Objects in the physical world can be described according to various physical properties, such as length, volume, mass (or weight). Since the beginning of humanity, people have come up with ways to measure things in a

*standard* way.

####
Standards and Units

Measurements were usually created to compare to some reference object or other agreed-upon

*standard*. For instance, if trading sea shells, the

*standard* would be… a seashell. One sea shell equaled one seashell.

Okay… hang in there… keep going…

So, along the way, magic occurred (not really) and people began to equate the word "one" with "unit." So, if you said, "Give me eight units of seashells," since seashells were measured in… themselves… you would get eight seashells.

But suppose a guy sold sand. Selling grains of sand would be… dumb. Suppose (sticking to the beach motif) he had a coconut hollowed out. His thing was, one scoop of sand for one seashell…

**So for sand, the unit would be scoops.**

A buyer would say, "Give me eight scoops of sand," and would pay eight seashells for it.

It must be time for a definition!

**Unit**:

*a quantity chosen as a standard in terms of which other quantities may be expressed. (Oxford dictionary.*

Not very helpful, but in the right direction!

Anne Marie Helmenstine, Ph.D. (

https://www.thoughtco.com/definition-of-unit-in-chemistry-605934) defines it this way:

*UNIT DEFINITION*

A unit is any standard used for comparison in measurements.

Going back to strictly intuition, most people already know what units are. "Comparison" is a good word to hang onto, so do that.

Now think about things you already know. Gallons of gasoline. Pounds of lunch meat. Miles to the next town.

Using a standard unit like miles allows us to make reasonable comparisons. A mile is a mile is a mile. So if it is 200 miles to Townville and 400 miles to Villaton, since a mile is a mile is a mile, it must be twice as far to Villaton.

If I have 4 gallons of paint and you have 2, I have twice as much paint, since a gallon is a gallon is a gallon.

So, think about things around you. What are the standard units for them.

Distances between towns?

Shampoo?

Foundation?

Firewood?

Soda (pop)?

Chances are, for at least one of those, you thought of different standards. For example, you might find 20 oz bottles of soda as well as 2 liter bottles!

**There are times when converting from one standard unit to the other is desirable.**
####
Conversion and Equivalency

The process of converting from one standard unit to another boils down to finding

**how many** of one thing is equal to

**one** thing of the other.

Good news, #1: The math on this is easy.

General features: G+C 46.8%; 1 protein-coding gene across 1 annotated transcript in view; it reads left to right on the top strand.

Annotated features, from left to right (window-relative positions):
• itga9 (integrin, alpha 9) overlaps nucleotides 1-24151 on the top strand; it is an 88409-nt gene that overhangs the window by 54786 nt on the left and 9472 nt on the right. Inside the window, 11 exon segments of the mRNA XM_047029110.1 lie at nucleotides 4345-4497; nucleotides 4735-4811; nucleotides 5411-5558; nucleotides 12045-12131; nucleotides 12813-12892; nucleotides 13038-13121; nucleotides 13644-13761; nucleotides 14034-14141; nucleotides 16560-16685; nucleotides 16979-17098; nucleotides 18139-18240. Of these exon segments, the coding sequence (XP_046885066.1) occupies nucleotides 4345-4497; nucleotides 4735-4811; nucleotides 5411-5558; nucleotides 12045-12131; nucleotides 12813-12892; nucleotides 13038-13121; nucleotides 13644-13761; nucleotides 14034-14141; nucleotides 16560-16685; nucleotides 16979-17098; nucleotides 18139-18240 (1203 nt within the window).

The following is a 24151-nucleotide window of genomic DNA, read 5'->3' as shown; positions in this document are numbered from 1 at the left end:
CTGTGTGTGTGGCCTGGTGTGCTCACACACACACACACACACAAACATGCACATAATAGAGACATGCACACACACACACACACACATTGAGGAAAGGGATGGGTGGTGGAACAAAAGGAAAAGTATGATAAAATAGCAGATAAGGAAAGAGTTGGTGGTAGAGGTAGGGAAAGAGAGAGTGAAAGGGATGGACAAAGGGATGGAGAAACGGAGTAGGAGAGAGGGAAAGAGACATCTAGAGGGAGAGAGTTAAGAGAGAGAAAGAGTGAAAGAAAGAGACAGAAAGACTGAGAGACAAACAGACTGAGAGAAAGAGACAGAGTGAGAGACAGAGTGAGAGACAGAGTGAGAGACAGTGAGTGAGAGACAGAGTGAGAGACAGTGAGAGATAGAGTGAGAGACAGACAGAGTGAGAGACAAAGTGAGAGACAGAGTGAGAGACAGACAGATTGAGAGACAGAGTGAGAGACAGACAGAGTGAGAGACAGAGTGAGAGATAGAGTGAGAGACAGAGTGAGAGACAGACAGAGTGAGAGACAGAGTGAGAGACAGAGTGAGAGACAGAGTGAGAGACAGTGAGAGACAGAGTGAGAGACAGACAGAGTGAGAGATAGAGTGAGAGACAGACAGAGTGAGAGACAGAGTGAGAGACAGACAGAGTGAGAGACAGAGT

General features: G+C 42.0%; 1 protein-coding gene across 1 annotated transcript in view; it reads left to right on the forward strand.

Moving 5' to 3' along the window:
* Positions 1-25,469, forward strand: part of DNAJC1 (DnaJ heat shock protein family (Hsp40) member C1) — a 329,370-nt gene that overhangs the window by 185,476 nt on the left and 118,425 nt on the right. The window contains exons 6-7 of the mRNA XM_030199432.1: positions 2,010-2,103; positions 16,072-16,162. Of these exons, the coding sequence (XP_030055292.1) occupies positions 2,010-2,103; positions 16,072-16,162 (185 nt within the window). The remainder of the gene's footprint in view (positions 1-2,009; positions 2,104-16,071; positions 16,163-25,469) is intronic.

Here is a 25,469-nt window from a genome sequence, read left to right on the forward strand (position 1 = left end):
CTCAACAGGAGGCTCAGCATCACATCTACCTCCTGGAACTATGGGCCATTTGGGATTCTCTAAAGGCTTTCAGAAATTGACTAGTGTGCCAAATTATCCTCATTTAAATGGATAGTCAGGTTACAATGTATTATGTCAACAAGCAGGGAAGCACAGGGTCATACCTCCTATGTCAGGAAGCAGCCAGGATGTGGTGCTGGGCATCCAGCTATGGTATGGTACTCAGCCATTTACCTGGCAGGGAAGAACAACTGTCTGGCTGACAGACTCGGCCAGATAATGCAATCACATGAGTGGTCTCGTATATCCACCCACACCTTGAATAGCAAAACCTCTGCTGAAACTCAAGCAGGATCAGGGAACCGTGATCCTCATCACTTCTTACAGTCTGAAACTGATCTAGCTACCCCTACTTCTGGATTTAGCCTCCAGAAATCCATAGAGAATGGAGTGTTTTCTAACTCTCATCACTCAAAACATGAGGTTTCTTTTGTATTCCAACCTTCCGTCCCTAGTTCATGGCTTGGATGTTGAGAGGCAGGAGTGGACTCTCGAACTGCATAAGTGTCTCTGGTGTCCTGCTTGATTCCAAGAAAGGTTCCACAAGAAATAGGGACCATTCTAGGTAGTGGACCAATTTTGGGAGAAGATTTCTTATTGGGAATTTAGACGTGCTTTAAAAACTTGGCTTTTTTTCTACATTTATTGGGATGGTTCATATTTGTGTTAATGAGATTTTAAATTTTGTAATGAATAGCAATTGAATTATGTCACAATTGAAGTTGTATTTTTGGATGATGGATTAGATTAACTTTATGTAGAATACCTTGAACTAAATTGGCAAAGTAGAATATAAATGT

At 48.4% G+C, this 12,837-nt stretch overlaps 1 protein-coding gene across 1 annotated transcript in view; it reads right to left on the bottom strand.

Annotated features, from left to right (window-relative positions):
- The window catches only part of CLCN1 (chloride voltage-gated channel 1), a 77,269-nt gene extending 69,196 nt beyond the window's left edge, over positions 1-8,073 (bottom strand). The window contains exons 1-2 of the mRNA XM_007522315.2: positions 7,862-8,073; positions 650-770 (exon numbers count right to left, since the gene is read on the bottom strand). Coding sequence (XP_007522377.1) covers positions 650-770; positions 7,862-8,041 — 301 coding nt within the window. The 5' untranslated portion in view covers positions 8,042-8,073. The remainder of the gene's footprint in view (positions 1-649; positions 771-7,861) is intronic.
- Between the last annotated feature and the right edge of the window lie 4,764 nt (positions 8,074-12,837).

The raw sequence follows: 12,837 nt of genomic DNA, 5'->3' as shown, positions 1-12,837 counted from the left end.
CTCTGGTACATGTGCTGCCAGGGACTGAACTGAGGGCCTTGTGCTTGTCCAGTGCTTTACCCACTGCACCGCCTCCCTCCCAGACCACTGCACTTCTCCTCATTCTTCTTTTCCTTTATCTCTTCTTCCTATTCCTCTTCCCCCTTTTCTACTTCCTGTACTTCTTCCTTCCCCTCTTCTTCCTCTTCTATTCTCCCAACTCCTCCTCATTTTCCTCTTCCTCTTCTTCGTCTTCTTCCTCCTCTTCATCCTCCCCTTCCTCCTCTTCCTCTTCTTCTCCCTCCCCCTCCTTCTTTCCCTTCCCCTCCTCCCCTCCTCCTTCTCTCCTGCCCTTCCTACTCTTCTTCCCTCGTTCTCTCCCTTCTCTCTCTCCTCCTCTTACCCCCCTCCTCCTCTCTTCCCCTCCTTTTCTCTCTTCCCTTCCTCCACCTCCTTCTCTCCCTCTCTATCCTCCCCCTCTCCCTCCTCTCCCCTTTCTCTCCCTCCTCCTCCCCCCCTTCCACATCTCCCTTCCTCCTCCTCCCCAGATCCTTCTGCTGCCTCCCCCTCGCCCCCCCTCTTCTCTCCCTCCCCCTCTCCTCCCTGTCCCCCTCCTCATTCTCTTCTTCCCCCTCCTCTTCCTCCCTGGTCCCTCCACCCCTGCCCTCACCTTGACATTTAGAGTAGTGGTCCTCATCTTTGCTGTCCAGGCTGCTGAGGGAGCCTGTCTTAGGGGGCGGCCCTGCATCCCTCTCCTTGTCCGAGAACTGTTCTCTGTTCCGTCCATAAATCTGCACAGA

Good news, #2: You can usually look it up on Google.

Bad news, #1: An explanation follows anyway.

To start with a definition of conversion…

**Conversion**:

*The process of finding out how many units from ***one standard **are equal to how many units from **another standard**.
Suppose you discover that, in a fantasy novel, the people in one town sell milk by the Nallog and in another by the Ecnuo. Some guy has a barrel on which are etched lines for both Nallogs and Ecnuos, and another dude sees that the milk comes to the 2 Nallog mark and also the 256 Ecnou mark.

In the (silly) example, you can see that 2 Nallogs = 256 Ecnous.

**That is, the two quantities are equivalent.**

**Finding out how many Ecnous are in a Nallog is easy!** Divide the bigger number by the smaller. Bam!

256 ÷ 2 = 128

So 1 Nallog (the bigger unit) is equivalent to 128 Ecnou (the smaller unit).

In the (silly) example above, the conversion factor is 2.

**Conversion factor:** *A number that, when multiplied will convert one unit to another.*

Oxford Dictionary says it like this:

*an arithmetical multiplier for converting a quantity expressed in one set of units into an equivalent expressed in another.*
To find (or derive) a conversion factor for anything, all that is needed is to know how much of something is present in the two different units. Then,

**to find the conversion factor, divide the larger by the smaller of the quantities.** The quotient (number after you push the equal button) will be how many of the smaller thing (the bigger number) are in the bigger thing (smaller number).

No, that's not confusing, is it?

EXAMPLE

A container has 591.5 milliliters of shampoo in it. The label also says it has 10 clarkens (which are cleverly abbreviated as "Clar"). Find the conversion factor for milliliters and clarkens.

591.5 ml

_______ = 59.15 ml/Clar

10 Clar

Thus, 1 Clar is equal to 59.15 ml.

BAM! Easy math!

####
Conclusion

It is always best to just measure things in the units you need. But sometimes, that's impossible. Sometimes your most accurate measuring device provides units that you have to convert.

A solid understanding of equivalency and conversion prepares students to face the demands of science and engineering.